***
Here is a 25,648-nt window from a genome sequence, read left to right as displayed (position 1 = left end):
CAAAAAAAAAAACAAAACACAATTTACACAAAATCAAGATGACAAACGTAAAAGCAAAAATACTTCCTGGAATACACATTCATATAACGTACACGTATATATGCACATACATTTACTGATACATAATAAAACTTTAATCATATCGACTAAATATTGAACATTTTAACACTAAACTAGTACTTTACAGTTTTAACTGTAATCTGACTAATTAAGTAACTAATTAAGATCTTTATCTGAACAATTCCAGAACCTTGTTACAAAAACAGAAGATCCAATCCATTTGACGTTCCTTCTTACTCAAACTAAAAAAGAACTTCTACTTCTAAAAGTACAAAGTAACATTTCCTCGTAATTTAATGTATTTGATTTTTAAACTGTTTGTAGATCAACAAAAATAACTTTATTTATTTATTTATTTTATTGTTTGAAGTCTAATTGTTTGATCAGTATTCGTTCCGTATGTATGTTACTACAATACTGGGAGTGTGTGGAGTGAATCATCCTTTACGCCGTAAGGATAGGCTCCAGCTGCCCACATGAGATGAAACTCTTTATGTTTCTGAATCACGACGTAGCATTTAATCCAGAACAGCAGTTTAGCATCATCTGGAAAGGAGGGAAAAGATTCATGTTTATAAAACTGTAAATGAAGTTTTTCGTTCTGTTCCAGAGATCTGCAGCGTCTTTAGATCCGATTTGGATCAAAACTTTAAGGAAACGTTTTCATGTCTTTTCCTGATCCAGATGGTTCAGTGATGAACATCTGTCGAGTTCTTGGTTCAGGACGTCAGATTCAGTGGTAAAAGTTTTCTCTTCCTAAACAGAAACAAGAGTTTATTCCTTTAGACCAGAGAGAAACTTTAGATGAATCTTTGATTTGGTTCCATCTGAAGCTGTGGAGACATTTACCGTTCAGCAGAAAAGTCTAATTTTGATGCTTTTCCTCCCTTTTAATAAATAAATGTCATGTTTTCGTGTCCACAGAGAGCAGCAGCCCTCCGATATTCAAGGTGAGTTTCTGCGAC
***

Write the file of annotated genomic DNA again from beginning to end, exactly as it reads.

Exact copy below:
Here is a 25,648-nt window from a genome sequence, read left to right as displayed (position 1 = left end):
CAAAAAAAAAAACAAAACACAATTTACACAAAATCAAGATGACAAACGTAAAAGCAAAAATACTTCCTGGAATACACATTCATATAACGTACACGTATATATGCACATACATTTACTGATACATAATAAAACTTTAATCATATCGACTAAATATTGAACATTTTAACACTAAACTAGTACTTTACAGTTTTAACTGTAATCTGACTAATTAAGTAACTAATTAAGATCTTTATCTGAACAATTCCAGAACCTTGTTACAAAAACAGAAGATCCAATCCATTTGACGTTCCTTCTTACTCAAACTAAAAAAGAACTTCTACTTCTAAAAGTACAAAGTAACATTTCCTCGTAATTTAATGTATTTGATTTTTAAACTGTTTGTAGATCAACAAAAATAACTTTATTTATTTATTTATTTTATTGTTTGAAGTCTAATTGTTTGATCAGTATTCGTTCCGTATGTATGTTACTACAATACTGGGAGTGTGTGGAGTGAATCATCCTTTACGCCGTAAGGATAGGCTCCAGCTGCCCACATGAGATGAAACTCTTTATGTTTCTGAATCACGACGTAGCATTTAATCCAGAACAGCAGTTTAGCATCATCTGGAAAGGAGGGAAAAGATTCATGTTTATAAAACTGTAAATGAAGTTTTTCGTTCTGTTCCAGAGATCTGCAGCGTCTTTAGATCCGATTTGGATCAAAACTTTAAGGAAACGTTTTCATGTCTTTTCCTGATCCAGATGGTTCAGTGATGAACATCTGTCGAGTTCTTGGTTCAGGACGTCAGATTCAGTGGTAAAAGTTTTCTCTTCCTAAACAGAAACAAGAGTTTATTCCTTTAGACCAGAGAGAAACTTTAGATGAATCTTTGATTTGGTTCCATCTGAAGCTGTGGAGACATTTACCGTTCAGCAGAAAAGTCTAATTTTGATGCTTTTCCTCCCTTTTAATAAATAAATGTCATGTTTTCGTGTCCACAGAGAGCAGCAGCCCTCCGATATTCAAGGTGAGTTTCTGCGAC